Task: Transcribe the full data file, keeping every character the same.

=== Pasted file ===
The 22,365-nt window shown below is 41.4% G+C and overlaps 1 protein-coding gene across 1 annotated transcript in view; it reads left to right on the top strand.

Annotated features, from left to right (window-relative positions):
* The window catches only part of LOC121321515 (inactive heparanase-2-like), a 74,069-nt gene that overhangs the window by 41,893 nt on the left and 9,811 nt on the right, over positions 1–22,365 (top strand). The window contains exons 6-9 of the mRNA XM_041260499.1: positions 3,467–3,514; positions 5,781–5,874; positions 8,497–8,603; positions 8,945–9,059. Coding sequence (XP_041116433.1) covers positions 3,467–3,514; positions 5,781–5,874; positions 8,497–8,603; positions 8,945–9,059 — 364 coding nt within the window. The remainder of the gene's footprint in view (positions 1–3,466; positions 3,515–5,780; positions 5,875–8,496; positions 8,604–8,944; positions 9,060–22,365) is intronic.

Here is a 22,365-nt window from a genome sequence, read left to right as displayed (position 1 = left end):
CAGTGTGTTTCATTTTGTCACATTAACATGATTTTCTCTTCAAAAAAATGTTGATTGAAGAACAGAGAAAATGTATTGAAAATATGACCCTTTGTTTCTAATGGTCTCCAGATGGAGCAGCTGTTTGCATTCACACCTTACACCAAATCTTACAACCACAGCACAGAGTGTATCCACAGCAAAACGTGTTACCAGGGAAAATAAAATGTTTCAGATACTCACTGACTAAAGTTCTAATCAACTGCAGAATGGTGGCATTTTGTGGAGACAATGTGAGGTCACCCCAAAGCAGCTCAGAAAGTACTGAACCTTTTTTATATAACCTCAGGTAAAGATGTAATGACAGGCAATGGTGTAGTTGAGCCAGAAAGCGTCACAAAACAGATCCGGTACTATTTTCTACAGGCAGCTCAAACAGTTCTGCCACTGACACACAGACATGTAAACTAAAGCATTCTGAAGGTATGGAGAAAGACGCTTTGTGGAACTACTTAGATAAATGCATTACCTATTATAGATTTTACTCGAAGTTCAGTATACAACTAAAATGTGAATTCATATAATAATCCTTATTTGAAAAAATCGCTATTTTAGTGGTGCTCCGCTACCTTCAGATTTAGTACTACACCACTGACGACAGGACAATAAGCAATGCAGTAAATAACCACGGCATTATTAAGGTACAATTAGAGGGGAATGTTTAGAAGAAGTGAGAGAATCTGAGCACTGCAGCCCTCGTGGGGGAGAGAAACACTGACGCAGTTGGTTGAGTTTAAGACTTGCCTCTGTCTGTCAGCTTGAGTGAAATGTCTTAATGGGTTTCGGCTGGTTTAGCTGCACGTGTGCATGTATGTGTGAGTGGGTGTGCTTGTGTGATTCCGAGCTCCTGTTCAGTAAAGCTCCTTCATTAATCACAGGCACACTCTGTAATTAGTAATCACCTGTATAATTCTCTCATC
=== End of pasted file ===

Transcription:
The 22,365-nt window shown below is 41.4% G+C and overlaps 1 protein-coding gene across 1 annotated transcript in view; it reads left to right on the top strand.

Annotated features, from left to right (window-relative positions):
* The window catches only part of LOC121321515 (inactive heparanase-2-like), a 74,069-nt gene that overhangs the window by 41,893 nt on the left and 9,811 nt on the right, over positions 1–22,365 (top strand). The window contains exons 6-9 of the mRNA XM_041260499.1: positions 3,467–3,514; positions 5,781–5,874; positions 8,497–8,603; positions 8,945–9,059. Coding sequence (XP_041116433.1) covers positions 3,467–3,514; positions 5,781–5,874; positions 8,497–8,603; positions 8,945–9,059 — 364 coding nt within the window. The remainder of the gene's footprint in view (positions 1–3,466; positions 3,515–5,780; positions 5,875–8,496; positions 8,604–8,944; positions 9,060–22,365) is intronic.

Here is a 22,365-nt window from a genome sequence, read left to right as displayed (position 1 = left end):
CAGTGTGTTTCATTTTGTCACATTAACATGATTTTCTCTTCAAAAAAATGTTGATTGAAGAACAGAGAAAATGTATTGAAAATATGACCCTTTGTTTCTAATGGTCTCCAGATGGAGCAGCTGTTTGCATTCACACCTTACACCAAATCTTACAACCACAGCACAGAGTGTATCCACAGCAAAACGTGTTACCAGGGAAAATAAAATGTTTCAGATACTCACTGACTAAAGTTCTAATCAACTGCAGAATGGTGGCATTTTGTGGAGACAATGTGAGGTCACCCCAAAGCAGCTCAGAAAGTACTGAACCTTTTTTATATAACCTCAGGTAAAGATGTAATGACAGGCAATGGTGTAGTTGAGCCAGAAAGCGTCACAAAACAGATCCGGTACTATTTTCTACAGGCAGCTCAAACAGTTCTGCCACTGACACACAGACATGTAAACTAAAGCATTCTGAAGGTATGGAGAAAGACGCTTTGTGGAACTACTTAGATAAATGCATTACCTATTATAGATTTTACTCGAAGTTCAGTATACAACTAAAATGTGAATTCATATAATAATCCTTATTTGAAAAAATCGCTATTTTAGTGGTGCTCCGCTACCTTCAGATTTAGTACTACACCACTGACGACAGGACAATAAGCAATGCAGTAAATAACCACGGCATTATTAAGGTACAATTAGAGGGGAATGTTTAGAAGAAGTGAGAGAATCTGAGCACTGCAGCCCTCGTGGGGGAGAGAAACACTGACGCAGTTGGTTGAGTTTAAGACTTGCCTCTGTCTGTCAGCTTGAGTGAAATGTCTTAATGGGTTTCGGCTGGTTTAGCTGCACGTGTGCATGTATGTGTGAGTGGGTGTGCTTGTGTGATTCCGAGCTCCTGTTCAGTAAAGCTCCTTCATTAATCACAGGCACACTCTGTAATTAGTAATCACCTGTATAATTCTCTCATC